School of Earth & Environmental Science
Roder, Nial J., Spatial Mapping of Vegetation Change on Big Island, Five Islands Nature Reserve, Port Kembla, BEnvSc Hons, School of Earth & Environmental Science, University of Wollongong, 2017.
Anthropogenic influences have disturbed the natural functions and characteristics of ecosystems worldwide, and the restoration of such ecosystems is a common challenge faced by environmental managers. The Five Islands Group, Port Kembla, south of Wollongong City, has a long history of human interaction which has caused significant changes to the vegetation communities on the islands. The Five Islands were listed as a nature reserve in 1960 as they provide an important breeding habitat for many species of native seabirds. The largest of the islands, known as Big Island (17.7 ha), has shifted from an ecosystem supporting mainly native vegetation communities to one that is dominated by the exotic species Kikuyu grass and Coastal Morning Glory, resulting in severe habitat degradation for native seabirds that breed on the island. This project uses remote sensing and GIS techniques to map the distribution of native and exotic species on Big Island. High spatial resolution images were acquired using an unmanned aerial vehicle (UAV), which has emerged as a popular platform for remote sensing of the environment in recent years. Land cover classification maps were produced using a supervised maximum likelihood classification. As part of an ongoing seabird habitat restoration project, New South Wales National Parks and Wildlife Service conducted an aerial helicopter spray on Big Island in April 2017 to eradicate weeds. Thematic land cover maps were produced from images acquired before and after the aerial treatment.
A validation exercise was conducted and involved the collection of an independent georeferenced photographic dataset of the ground cover on Big Island to compare against the thematic content of the maps. The validation exercise yielded overall accuracies of 84% for pre-treatment classification and 75% for the post-treatment classification. The land cover maps provide the first detailed, high resolution pixel-based classification maps of Big Island, which can be used to establish a baseline against which future changes can be monitored. Land cover classes within the treated area before and after treatment were compared to assess the effectiveness of the spray in destroying the target species. The analysis revealed Kikuyu within the treatment area accounted for 66% of land cover before the treatment, and was reduced to 1% of land cover following treatment. Percentage cover of Coastal Morning Glory was reduced from 15% to 1% following treatment. Additionally, a series of historical aerial photographs were examined to estimate the trends of vegetation cover on Big Island. The aerial photographs revealed a rapid increase in vegetation cover following the introduction of Kikuyu grass to the island. Four additional permanent vegetation survey plots were established to supplement seven other previously established plots. A 20 × 20m quadrat was sampled at each plot location, following the NSW vegetation survey standards set out in the Native Vegetation Interim Type Standard (Sivertsen, 2009). All four sampled quadrats were dominated by exotics.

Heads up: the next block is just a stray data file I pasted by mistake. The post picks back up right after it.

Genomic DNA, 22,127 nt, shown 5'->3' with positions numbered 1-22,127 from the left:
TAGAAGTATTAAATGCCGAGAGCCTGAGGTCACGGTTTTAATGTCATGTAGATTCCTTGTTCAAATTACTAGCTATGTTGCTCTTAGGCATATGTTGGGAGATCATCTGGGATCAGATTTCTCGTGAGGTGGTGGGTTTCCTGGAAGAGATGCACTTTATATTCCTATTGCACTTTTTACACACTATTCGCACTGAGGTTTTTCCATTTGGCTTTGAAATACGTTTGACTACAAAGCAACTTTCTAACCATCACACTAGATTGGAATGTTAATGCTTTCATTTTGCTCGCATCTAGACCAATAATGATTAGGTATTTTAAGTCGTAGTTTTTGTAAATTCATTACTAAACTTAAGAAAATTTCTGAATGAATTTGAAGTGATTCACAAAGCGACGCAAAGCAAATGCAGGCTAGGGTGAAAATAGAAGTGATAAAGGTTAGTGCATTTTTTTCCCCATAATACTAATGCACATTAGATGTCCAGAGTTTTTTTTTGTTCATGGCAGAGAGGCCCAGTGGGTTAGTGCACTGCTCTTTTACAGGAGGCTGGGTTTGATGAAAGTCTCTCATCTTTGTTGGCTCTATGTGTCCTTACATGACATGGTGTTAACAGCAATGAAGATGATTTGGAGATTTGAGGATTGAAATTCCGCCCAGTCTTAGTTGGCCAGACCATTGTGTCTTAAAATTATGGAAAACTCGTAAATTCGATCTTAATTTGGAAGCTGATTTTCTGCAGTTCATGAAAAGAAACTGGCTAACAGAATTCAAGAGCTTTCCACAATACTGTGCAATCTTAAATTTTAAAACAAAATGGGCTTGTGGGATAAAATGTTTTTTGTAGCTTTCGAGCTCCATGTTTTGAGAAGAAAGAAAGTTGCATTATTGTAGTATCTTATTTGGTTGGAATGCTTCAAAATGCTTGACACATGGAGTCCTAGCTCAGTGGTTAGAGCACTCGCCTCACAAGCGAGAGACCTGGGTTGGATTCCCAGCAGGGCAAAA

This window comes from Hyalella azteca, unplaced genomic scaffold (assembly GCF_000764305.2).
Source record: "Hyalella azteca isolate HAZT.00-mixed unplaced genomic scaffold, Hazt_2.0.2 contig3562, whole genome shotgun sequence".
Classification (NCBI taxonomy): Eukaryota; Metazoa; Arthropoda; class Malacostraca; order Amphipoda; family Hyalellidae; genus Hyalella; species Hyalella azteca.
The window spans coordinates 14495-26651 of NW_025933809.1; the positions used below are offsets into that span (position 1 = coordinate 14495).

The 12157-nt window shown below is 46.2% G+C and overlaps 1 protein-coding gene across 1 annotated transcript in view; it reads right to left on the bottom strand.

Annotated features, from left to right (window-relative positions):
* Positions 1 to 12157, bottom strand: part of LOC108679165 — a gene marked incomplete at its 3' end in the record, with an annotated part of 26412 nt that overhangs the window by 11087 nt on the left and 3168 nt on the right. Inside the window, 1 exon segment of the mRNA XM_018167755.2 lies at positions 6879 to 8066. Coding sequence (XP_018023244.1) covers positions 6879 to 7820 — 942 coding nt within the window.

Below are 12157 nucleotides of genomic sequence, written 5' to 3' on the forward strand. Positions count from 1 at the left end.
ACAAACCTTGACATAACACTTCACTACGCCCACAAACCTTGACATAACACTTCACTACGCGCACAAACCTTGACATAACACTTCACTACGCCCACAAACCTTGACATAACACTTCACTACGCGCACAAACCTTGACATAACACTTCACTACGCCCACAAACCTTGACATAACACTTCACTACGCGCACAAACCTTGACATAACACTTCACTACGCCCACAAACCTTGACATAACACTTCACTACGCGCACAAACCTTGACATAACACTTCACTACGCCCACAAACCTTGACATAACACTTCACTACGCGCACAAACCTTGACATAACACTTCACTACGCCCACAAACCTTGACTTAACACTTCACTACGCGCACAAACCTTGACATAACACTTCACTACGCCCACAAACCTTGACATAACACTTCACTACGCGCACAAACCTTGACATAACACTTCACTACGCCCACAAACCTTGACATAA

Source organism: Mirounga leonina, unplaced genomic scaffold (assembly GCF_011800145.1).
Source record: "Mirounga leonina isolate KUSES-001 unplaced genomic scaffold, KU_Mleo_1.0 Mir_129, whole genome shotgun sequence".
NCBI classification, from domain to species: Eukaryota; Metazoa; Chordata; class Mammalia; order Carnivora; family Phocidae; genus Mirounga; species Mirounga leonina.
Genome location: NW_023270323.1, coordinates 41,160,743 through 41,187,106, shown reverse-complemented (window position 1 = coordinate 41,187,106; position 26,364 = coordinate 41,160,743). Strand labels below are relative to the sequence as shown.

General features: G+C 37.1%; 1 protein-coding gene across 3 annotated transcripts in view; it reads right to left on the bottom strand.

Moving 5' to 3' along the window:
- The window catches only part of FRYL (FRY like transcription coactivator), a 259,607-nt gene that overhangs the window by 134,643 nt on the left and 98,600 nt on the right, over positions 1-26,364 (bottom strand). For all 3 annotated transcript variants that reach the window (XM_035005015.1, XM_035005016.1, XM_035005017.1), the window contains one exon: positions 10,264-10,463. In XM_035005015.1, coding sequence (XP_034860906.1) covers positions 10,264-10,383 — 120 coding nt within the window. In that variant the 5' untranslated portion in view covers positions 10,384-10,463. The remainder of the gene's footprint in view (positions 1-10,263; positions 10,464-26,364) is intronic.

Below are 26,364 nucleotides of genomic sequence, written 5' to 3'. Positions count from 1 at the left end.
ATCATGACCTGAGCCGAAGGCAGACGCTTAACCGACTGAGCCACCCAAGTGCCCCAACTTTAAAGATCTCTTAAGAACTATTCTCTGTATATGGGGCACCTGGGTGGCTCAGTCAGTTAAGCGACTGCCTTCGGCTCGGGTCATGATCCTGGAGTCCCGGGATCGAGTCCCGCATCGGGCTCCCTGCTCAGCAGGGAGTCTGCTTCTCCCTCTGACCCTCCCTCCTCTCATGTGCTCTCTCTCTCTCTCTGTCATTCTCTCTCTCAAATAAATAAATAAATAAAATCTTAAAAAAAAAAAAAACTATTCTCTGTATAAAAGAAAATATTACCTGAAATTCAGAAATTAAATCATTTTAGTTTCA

Vegetation mapping using remote sensing and GIS techniques has been recognised as a useful tool for monitoring the environment, and its applications will continue to improve with the development of higher quality spatial and spectral resolution sensors (such as UAVs). However, this should not deter from the benefits of field visits in understanding an ecosystem of interest.